In Philadelphia, the city of Brotherly Love, community leaders, service providers, and key public officials have joined together to bring safe injection to their city. At the proposed facility, aptly named “Safehouse,” individuals struggling with addiction could use drugs under medical supervision. This would be the first such program in the United States.
But on February 6, the U.S. District Attorney in the Eastern District of Pennsylvania sued to keep Safehouse from opening its doors. William McSwain argued that it would violate the Controlled Substance Act, which is intended to ban the operation of “crack houses.”
When Clergy for a New Drug Policy was asked recently to join an amicus brief rejecting efforts to block Safehouse, we couldn’t say “yes” fast enough. Here is why.
The United States is woefully and shamefully lacking when it comes to supervised injection facilities (SIFs). Worldwide, there are over 120 in 12 countries, including Australia. As we reported last month, the score in North America is: Canada 44, U.S. 0.
The arguments on behalf of Safehouse are strong. Evaluations of SIFs have demonstrated that they: reduce both overdose deaths and infections due to unclean needles; increase access to health care; and provide opportunity for treatment without requiring it. Nor have there been negative consequences such as an increase in crime or public disorder where facilities are located.
The amicus brief invokes the Religious Freedom Restoration Act of 1993 (RFRA). It argues that in moving against Safehouse, the U.S. attorney is “substantially impair(ing) the ability of its Christian and Jewish Board Members to practice at least two tenets that they sincerely hold.”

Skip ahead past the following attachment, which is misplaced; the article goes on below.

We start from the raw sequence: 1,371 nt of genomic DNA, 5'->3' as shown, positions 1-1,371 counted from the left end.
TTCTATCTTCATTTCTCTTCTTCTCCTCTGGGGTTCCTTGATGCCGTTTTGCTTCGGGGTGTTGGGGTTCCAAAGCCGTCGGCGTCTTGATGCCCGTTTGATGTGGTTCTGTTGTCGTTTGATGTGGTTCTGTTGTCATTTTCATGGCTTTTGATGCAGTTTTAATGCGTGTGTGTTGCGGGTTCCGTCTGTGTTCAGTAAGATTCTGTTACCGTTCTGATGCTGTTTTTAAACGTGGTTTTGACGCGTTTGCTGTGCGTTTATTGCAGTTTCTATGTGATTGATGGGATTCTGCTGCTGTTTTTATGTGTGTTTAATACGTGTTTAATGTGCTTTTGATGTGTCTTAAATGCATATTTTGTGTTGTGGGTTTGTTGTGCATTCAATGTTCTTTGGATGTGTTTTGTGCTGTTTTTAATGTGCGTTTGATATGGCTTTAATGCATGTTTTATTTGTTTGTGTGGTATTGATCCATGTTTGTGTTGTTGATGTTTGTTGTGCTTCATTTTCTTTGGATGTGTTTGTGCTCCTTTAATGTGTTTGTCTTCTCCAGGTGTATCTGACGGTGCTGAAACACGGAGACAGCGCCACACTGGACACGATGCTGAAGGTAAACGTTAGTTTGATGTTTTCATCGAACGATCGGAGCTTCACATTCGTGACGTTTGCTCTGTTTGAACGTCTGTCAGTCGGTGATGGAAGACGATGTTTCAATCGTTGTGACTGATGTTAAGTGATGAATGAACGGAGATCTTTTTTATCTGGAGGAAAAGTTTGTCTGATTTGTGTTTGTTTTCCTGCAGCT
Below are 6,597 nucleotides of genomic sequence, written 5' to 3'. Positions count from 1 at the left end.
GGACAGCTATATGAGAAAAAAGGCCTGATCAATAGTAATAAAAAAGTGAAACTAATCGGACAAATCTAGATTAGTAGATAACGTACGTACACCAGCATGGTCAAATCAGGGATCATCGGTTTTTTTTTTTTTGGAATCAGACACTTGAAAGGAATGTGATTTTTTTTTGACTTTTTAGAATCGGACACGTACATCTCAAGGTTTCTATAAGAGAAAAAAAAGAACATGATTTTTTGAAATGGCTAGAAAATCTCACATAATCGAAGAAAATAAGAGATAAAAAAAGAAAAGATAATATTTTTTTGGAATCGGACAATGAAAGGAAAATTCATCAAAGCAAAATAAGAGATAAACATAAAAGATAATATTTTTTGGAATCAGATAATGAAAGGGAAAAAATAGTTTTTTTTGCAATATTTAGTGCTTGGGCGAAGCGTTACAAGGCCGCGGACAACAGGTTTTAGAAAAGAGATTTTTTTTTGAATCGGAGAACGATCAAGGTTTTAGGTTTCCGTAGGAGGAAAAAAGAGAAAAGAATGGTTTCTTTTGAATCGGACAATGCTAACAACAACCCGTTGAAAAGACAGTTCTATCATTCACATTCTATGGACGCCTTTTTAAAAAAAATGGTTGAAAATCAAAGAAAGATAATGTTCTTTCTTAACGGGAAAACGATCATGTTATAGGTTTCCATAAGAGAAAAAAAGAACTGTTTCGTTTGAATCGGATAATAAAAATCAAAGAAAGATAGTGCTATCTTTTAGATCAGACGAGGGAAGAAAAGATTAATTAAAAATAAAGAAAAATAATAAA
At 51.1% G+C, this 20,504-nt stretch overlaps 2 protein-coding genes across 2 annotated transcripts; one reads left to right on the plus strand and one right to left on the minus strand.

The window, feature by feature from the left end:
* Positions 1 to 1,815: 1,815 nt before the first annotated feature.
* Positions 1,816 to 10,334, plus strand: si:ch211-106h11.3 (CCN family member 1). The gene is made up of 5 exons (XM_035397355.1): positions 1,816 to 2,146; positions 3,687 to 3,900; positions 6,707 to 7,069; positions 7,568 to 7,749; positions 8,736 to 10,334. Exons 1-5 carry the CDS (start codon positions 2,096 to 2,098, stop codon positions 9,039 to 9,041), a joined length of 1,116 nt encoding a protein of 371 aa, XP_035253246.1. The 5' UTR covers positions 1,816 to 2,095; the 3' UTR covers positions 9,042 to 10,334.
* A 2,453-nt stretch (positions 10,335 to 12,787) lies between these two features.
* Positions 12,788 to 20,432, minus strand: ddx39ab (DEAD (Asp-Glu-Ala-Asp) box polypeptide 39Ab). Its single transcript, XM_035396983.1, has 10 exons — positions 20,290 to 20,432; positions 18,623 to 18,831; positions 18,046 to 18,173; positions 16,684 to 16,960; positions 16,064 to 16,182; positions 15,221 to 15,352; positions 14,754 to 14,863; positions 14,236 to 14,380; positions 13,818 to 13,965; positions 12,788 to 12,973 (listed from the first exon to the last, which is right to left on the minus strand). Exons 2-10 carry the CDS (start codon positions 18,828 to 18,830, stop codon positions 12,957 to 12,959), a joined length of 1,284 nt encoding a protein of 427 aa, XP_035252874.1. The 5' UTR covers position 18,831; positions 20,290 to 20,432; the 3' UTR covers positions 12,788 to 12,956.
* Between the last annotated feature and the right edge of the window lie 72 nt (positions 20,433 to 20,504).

It raises an interesting and important question: if you were asked to draft a brief that supported an SIF based on your faith, how would you make the case? What would you consider to be the religious values at stake? The amicus brief offers two fundamental concepts.
First, all humans are created in the image of God. We have “a unique and unrivaled status in creation.” (All quotes are from the brief.) This special status lies at the heart of the commandment to love others as ourselves: “all therefore have value and significance and are worthy of others’ time, understanding, and advocacy.”
Guided by this concept, the brief argues that “In attempting to prevent adherents from providing care to those affected by the opioid crisis, the U.S. Attorney has dehumanized those in need and thus tainted God’s image… (and ) has also put the affected outside the reach of the community…thereby distancing neighbors from each other and God’s love. The end result demeans the affected and strips them of their dignity, leaving God’s image in tatters.”
Second, the brief asserts the inherent dignity and immeasurable worth of each human being. It argues that “in recognizing the dignity and humanity in all, Jesus announced that everyone, including the poor, the sick, and the sinners, are worthy of salvation and protection.” It follows that “all humans, even opioid addicts, possess an intrinsic, sacred worth that adherents must honor with respect.”
The drafters of the amicus brief make clear that it draws upon the core tenets of the Judeo-Christian, Islamic, and other traditions. But in the final analysis, perhaps it does not entirely matter what its supporters call themselves and which faiths are represented.
When Safehouse is finally up and running, it will embody the fundamental injunction that we love our neighbor. To love our neighbor is to know God. In this sense, Safehouse is a religious organization. This is why it is worthy of our support.
Rev. Alexander E. Sharp, Executive Director